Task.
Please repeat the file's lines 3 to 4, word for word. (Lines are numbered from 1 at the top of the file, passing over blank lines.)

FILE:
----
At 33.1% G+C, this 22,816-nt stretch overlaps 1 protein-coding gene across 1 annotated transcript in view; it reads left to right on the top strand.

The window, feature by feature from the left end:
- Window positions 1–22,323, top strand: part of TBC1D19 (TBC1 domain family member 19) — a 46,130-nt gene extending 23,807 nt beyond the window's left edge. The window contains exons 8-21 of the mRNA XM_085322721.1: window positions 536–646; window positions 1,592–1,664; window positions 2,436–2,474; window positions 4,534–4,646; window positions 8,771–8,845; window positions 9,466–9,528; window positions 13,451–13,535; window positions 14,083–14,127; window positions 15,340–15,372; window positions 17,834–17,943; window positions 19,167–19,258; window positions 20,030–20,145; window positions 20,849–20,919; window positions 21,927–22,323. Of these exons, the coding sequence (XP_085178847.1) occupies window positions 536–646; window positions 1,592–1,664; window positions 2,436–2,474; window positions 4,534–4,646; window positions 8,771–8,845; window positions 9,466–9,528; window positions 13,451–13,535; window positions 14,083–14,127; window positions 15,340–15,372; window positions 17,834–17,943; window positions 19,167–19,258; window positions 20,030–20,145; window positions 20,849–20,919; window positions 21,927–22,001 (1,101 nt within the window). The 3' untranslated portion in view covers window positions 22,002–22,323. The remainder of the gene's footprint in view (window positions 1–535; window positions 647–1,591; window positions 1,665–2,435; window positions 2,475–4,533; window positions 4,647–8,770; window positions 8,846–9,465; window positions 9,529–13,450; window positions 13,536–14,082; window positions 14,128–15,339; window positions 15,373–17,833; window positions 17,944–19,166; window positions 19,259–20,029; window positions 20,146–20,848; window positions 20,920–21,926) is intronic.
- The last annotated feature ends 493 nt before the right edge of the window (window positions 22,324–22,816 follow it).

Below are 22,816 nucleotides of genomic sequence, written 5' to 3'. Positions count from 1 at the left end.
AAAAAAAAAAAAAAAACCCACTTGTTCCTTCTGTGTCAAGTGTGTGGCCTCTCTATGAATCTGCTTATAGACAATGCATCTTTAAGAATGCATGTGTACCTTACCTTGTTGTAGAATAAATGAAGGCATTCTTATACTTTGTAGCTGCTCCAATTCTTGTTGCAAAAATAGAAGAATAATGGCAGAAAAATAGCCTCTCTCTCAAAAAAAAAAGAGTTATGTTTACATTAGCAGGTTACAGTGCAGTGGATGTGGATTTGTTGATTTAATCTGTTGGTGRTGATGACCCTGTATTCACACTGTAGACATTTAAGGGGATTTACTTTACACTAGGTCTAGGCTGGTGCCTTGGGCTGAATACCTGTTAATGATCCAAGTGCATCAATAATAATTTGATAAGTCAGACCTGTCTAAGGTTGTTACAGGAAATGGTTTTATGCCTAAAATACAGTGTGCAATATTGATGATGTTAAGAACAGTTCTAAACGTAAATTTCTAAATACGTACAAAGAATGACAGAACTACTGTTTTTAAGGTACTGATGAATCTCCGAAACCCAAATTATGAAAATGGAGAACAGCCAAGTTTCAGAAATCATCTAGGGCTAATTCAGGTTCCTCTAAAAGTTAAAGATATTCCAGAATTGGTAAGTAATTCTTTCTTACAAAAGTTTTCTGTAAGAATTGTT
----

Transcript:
- Window positions 1–22,323, top strand: part of TBC1D19 (TBC1 domain family member 19) — a 46,130-nt gene extending 23,807 nt beyond the window's left edge. The window contains exons 8-21 of the mRNA XM_085322721.1: window positions 536–646; window positions 1,592–1,664; window positions 2,436–2,474; window positions 4,534–4,646; window positions 8,771–8,845; window positions 9,466–9,528; window positions 13,451–13,535; window positions 14,083–14,127; window positions 15,340–15,372; window positions 17,834–17,943; window positions 19,167–19,258; window positions 20,030–20,145; window positions 20,849–20,919; window positions 21,927–22,323. Of these exons, the coding sequence (XP_085178847.1) occupies window positions 536–646; window positions 1,592–1,664; window positions 2,436–2,474; window positions 4,534–4,646; window positions 8,771–8,845; window positions 9,466–9,528; window positions 13,451–13,535; window positions 14,083–14,127; window positions 15,340–15,372; window positions 17,834–17,943; window positions 19,167–19,258; window positions 20,030–20,145; window positions 20,849–20,919; window positions 21,927–22,001 (1,101 nt within the window). The 3' untranslated portion in view covers window positions 22,002–22,323. The remainder of the gene's footprint in view (window positions 1–535; window positions 647–1,591; window positions 1,665–2,435; window positions 2,475–4,533; window positions 4,647–8,770; window positions 8,846–9,465; window positions 9,529–13,450; window positions 13,536–14,082; window positions 14,128–15,339; window positions 15,373–17,833; window positions 17,944–19,166; window positions 19,259–20,029; window positions 20,146–20,848; window positions 20,920–21,926) is intronic.
- The last annotated feature ends 493 nt before the right edge of the window (window positions 22,324–22,816 follow it).